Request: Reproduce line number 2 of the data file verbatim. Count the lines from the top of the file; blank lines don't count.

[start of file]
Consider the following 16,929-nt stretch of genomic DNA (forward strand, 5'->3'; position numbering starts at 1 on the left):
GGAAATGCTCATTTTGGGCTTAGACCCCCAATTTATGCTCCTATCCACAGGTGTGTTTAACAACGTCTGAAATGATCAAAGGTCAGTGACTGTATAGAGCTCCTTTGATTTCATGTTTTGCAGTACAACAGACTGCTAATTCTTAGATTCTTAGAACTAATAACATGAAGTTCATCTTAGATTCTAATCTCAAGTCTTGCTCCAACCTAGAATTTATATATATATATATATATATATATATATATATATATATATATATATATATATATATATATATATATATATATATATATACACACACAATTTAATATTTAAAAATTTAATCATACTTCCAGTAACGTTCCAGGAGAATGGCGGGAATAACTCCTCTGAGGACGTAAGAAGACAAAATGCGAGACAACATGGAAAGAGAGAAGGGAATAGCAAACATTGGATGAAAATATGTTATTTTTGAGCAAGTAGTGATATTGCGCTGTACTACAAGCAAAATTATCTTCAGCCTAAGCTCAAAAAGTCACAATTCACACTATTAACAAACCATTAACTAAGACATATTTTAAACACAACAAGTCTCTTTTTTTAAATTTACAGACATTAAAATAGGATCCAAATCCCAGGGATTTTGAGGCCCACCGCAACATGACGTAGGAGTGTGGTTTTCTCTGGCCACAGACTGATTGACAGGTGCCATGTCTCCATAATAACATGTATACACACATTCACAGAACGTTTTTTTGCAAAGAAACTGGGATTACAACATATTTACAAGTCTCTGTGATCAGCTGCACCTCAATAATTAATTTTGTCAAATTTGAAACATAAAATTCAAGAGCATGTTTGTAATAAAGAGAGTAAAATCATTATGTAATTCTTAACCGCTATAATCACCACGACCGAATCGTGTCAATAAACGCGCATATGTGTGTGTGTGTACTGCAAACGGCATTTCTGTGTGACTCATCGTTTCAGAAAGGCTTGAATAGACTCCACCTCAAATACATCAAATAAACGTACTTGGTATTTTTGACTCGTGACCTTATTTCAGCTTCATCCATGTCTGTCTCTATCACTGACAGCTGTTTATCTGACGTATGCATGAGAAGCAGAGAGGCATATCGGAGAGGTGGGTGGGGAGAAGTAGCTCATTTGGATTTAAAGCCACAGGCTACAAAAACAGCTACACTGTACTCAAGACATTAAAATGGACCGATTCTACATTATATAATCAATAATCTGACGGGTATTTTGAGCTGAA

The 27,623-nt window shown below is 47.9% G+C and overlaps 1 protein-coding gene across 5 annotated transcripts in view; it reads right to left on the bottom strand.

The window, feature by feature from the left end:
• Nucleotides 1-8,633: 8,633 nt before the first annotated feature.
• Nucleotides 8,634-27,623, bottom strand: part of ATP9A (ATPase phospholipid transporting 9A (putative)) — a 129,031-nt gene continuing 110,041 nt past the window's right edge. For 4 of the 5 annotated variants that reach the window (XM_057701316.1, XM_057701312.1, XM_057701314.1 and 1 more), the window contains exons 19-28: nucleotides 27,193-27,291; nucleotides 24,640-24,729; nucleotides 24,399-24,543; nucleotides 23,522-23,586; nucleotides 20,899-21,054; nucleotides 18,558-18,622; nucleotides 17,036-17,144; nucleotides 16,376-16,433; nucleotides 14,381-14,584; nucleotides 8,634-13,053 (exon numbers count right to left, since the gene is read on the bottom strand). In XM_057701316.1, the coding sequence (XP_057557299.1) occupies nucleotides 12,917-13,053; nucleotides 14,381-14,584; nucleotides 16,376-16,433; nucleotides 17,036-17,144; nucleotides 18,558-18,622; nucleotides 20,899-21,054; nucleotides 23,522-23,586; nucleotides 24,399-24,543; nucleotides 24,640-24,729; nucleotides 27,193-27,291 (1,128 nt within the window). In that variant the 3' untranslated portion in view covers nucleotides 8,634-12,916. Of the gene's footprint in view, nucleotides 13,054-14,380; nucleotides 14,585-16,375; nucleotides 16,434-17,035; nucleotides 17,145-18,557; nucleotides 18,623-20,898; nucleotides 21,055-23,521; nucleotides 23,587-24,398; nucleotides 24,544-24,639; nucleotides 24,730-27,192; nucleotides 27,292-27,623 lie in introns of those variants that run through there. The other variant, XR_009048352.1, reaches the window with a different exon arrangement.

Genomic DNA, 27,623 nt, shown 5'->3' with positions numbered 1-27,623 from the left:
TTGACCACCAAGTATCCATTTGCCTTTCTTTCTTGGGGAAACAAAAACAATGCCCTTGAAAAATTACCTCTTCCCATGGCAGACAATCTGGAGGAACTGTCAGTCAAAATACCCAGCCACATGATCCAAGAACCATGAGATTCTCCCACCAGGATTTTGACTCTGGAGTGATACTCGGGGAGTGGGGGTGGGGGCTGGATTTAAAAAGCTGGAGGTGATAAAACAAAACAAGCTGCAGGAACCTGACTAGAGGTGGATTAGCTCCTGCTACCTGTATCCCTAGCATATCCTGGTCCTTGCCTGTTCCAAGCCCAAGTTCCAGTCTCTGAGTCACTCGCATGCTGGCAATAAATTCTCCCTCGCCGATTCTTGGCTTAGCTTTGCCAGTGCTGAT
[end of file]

GGAAATGCTCATTTTGGGCTTAGACCCCCAATTTATGCTCCTATCCACAGGTGTGTTTAACAACGTCTGAAATGATCAAAGGTCAGTGACTGTATAGAGCTCCTTTGATTTCATGTTTTGCAGTACAACAGACTGCTAATTCTTAGATTCTTAGAACTAATAACATGAAGTTCATCTTAGATTCTAATCTCAAGTCTTGCTCCAACCTAGAATTTATATATATATATATATATATATATATATATATATATATATATATATATATATATATATATATATATATATATATATATACACACACAATTTAATATTTAAAAATTTAATCATACTTCCAGTAACGTTCCAGGAGAATGGCGGGAATAACTCCTCTGAGGACGTAAGAAGACAAAATGCGAGACAACATGGAAAGAGAGAAGGGAATAGCAAACATTGGATGAAAATATGTTATTTTTGAGCAAGTAGTGATATTGCGCTGTACTACAAGCAAAATTATCTTCAGCCTAAGCTCAAAAAGTCACAATTCACACTATTAACAAACCATTAACTAAGACATATTTTAAACACAACAAGTCTCTTTTTTTAAATTTACAGACATTAAAATAGGATCCAAATCCCAGGGATTTTGAGGCCCACCGCAACATGACGTAGGAGTGTGGTTTTCTCTGGCCACAGACTGATTGACAGGTGCCATGTCTCCATAATAACATGTATACACACATTCACAGAACGTTTTTTTGCAAAGAAACTGGGATTACAACATATTTACAAGTCTCTGTGATCAGCTGCACCTCAATAATTAATTTTGTCAAATTTGAAACATAAAATTCAAGAGCATGTTTGTAATAAAGAGAGTAAAATCATTATGTAATTCTTAACCGCTATAATCACCACGACCGAATCGTGTCAATAAACGCGCATATGTGTGTGTGTGTACTGCAAACGGCATTTCTGTGTGACTCATCGTTTCAGAAAGGCTTGAATAGACTCCACCTCAAATACATCAAATAAACGTACTTGGTATTTTTGACTCGTGACCTTATTTCAGCTTCATCCATGTCTGTCTCTATCACTGACAGCTGTTTATCTGACGTATGCATGAGAAGCAGAGAGGCATATCGGAGAGGTGGGTGGGGAGAAGTAGCTCATTTGGATTTAAAGCCACAGGCTACAAAAACAGCTACACTGTACTCAAGACATTAAAATGGACCGATTCTACATTATATAATCAATAATCTGACGGGTATTTTGAGCTGAA